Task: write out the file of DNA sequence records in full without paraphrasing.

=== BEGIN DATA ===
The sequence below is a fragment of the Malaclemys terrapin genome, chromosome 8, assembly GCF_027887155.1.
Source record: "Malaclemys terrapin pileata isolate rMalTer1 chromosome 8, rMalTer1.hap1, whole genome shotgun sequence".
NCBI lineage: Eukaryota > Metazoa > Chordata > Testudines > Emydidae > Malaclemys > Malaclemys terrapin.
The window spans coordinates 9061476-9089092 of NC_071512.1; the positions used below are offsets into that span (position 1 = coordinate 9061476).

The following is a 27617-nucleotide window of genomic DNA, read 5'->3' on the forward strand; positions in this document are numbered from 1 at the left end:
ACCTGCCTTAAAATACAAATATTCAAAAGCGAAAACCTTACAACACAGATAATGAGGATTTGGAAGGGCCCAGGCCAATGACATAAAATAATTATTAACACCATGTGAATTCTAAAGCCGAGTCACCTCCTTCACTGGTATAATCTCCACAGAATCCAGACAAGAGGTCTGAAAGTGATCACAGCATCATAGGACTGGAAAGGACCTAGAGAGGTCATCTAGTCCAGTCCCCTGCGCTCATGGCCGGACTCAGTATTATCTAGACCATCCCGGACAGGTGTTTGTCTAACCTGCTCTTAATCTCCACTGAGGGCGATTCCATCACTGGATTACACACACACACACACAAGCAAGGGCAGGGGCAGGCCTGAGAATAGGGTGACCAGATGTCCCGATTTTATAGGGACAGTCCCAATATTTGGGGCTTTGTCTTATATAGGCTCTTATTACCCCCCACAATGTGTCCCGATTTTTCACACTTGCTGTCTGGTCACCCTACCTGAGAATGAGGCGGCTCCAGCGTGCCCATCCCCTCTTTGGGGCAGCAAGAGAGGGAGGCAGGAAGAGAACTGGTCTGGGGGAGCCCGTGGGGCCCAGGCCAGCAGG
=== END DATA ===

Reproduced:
The sequence below is a fragment of the Malaclemys terrapin genome, chromosome 8, assembly GCF_027887155.1.
Source record: "Malaclemys terrapin pileata isolate rMalTer1 chromosome 8, rMalTer1.hap1, whole genome shotgun sequence".
NCBI lineage: Eukaryota > Metazoa > Chordata > Testudines > Emydidae > Malaclemys > Malaclemys terrapin.
The window spans coordinates 9061476-9089092 of NC_071512.1; the positions used below are offsets into that span (position 1 = coordinate 9061476).

The following is a 27617-nucleotide window of genomic DNA, read 5'->3' on the forward strand; positions in this document are numbered from 1 at the left end:
ACCTGCCTTAAAATACAAATATTCAAAAGCGAAAACCTTACAACACAGATAATGAGGATTTGGAAGGGCCCAGGCCAATGACATAAAATAATTATTAACACCATGTGAATTCTAAAGCCGAGTCACCTCCTTCACTGGTATAATCTCCACAGAATCCAGACAAGAGGTCTGAAAGTGATCACAGCATCATAGGACTGGAAAGGACCTAGAGAGGTCATCTAGTCCAGTCCCCTGCGCTCATGGCCGGACTCAGTATTATCTAGACCATCCCGGACAGGTGTTTGTCTAACCTGCTCTTAATCTCCACTGAGGGCGATTCCATCACTGGATTACACACACACACACACAAGCAAGGGCAGGGGCAGGCCTGAGAATAGGGTGACCAGATGTCCCGATTTTATAGGGACAGTCCCAATATTTGGGGCTTTGTCTTATATAGGCTCTTATTACCCCCCACAATGTGTCCCGATTTTTCACACTTGCTGTCTGGTCACCCTACCTGAGAATGAGGCGGCTCCAGCGTGCCCATCCCCTCTTTGGGGCAGCAAGAGAGGGAGGCAGGAAGAGAACTGGTCTGGGGGAGCCCGTGGGGCCCAGGCCAGCAGG